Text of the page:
Despite this growing, and now, overwhelming, evidence that many Central American families deserve protection, DHS has pursued an aggressive enforcement strategy against them. The agency has escalated the use of family detention, placing thousands of children and mothers in massive, remote facilities. DHS and the immigration courts subject families to rapid deportation procedures that deprive them of fundamental due process. The agency’s aggressive approach has continued even after two federal courts ruled against these practices (see Flores v. Johnson and R.I.L.R. v. Johnson). Under the guidelines promulgated by Secretary Johnson last November, individuals “who qualify for asylum or other forms of relief” should not be prioritized for removal at all. Almost all of the families at issue put themselves into proceedings by turning themselves in to the authorities at the border after harrowing journeys of thousands of miles. 


DHS has failed to provide adequate information to families about their rights and responsibilities in the immigration system. DHS has also failed to offer community-based services to facilitate appearances at court. Finally, the government has not provided appointed counsel to families who would otherwise go without representation. In fact, most of these families have no legal representation—the single most important factor in ensuring their appearance in court. Each of these steps would increase court appearance rates without resorting to the kind of tactics that will demonize a population in need of care and assistance.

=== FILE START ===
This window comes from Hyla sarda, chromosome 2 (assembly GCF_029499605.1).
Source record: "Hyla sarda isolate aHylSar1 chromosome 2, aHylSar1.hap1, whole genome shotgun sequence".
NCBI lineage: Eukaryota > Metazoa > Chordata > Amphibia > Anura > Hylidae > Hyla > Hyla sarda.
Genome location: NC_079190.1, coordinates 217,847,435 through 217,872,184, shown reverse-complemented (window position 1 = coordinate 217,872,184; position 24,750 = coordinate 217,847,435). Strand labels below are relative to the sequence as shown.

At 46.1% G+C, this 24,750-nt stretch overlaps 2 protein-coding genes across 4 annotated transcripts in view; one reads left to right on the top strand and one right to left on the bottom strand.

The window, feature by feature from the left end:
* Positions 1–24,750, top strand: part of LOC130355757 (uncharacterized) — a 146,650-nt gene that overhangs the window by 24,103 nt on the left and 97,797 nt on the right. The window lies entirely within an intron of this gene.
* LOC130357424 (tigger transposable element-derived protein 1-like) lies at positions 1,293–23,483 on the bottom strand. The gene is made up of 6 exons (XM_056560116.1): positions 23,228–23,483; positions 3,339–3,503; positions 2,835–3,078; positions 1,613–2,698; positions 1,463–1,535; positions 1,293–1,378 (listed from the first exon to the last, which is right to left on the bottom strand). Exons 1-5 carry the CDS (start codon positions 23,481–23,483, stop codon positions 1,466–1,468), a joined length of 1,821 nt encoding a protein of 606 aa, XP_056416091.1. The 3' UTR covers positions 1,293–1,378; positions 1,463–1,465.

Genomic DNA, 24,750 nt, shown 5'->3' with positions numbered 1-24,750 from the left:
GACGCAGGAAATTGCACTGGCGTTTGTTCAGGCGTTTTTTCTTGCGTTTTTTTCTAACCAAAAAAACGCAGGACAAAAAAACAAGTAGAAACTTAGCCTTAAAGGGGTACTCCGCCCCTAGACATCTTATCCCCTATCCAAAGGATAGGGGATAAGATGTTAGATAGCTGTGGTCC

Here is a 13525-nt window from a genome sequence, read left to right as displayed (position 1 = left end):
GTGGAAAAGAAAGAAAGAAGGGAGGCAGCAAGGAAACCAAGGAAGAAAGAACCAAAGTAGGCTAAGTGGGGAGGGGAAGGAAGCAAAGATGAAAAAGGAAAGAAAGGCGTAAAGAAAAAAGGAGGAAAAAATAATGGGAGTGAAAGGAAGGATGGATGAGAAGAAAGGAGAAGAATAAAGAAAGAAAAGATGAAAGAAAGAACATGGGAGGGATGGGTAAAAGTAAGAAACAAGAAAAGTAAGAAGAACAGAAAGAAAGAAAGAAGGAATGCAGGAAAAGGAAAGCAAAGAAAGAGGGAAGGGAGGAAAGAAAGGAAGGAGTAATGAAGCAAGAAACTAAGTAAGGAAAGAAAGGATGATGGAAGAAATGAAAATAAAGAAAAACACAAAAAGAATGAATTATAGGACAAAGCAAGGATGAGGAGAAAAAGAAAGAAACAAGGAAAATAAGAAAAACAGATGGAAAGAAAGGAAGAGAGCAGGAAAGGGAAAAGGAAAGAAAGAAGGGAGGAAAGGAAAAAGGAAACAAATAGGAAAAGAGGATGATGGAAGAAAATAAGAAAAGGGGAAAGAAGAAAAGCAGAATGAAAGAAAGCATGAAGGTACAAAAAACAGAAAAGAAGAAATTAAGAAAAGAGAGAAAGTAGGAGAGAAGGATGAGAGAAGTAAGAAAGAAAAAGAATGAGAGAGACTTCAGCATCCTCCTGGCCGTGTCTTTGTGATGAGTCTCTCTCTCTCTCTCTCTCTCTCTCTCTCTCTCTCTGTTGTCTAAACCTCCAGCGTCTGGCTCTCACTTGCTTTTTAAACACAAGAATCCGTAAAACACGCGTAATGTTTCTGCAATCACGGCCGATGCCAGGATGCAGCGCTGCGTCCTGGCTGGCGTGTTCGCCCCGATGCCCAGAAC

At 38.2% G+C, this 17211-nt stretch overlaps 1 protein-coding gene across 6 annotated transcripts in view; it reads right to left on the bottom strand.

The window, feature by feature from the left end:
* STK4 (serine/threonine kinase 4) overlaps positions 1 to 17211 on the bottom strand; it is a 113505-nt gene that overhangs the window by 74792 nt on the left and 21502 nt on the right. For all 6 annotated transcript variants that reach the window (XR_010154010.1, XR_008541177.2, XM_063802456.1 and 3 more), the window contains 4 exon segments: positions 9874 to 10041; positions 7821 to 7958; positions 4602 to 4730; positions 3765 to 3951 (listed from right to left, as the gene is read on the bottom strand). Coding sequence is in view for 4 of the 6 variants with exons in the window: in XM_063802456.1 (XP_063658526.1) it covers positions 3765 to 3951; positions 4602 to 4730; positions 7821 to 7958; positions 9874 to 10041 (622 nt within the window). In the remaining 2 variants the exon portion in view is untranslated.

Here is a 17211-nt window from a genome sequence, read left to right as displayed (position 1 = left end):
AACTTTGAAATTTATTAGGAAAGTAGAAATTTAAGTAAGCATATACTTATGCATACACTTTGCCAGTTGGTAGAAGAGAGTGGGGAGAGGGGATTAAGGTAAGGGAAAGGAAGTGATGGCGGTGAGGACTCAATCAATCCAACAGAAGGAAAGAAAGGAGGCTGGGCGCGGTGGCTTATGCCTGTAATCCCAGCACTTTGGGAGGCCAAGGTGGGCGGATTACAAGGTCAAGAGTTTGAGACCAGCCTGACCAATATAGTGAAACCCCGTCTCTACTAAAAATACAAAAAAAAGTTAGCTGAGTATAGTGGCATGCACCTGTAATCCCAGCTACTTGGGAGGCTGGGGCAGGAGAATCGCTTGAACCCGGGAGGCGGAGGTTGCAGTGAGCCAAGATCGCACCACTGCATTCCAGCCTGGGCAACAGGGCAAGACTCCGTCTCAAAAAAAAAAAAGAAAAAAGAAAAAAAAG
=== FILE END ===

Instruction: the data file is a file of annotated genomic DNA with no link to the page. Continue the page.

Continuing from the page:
The United States has always been a beacon of hope for asylum seekers. Over the past several months, you have championed the cause of protecting Syrian refugees when many questioned whether our nation should still be providing them refuge. We ask you to send that same signal now with respect to the families fleeing Central America and to be the same kind of champion for their protection. 

Please contact Greg Chen, Director of Advocacy at the American Immigration Lawyers Association, 202/716-5818, gchen@aila.org, regarding this letter. 


Sincerely, 


9to5, National Association of Working Women The Advocates for Human Rights
African Awareness Association
Agora, St. Paul, MN 

Alianza Americas
Alianza de Organizaciones Guatenaltecas ADOGUAH 

Alliance For Global Justice
Alliance of AIDS Services - Carolina
Alliance San Diego
America's Voice
American Civil Liberties Union
American Friends Service Committee (AFSC)
American Immigration Council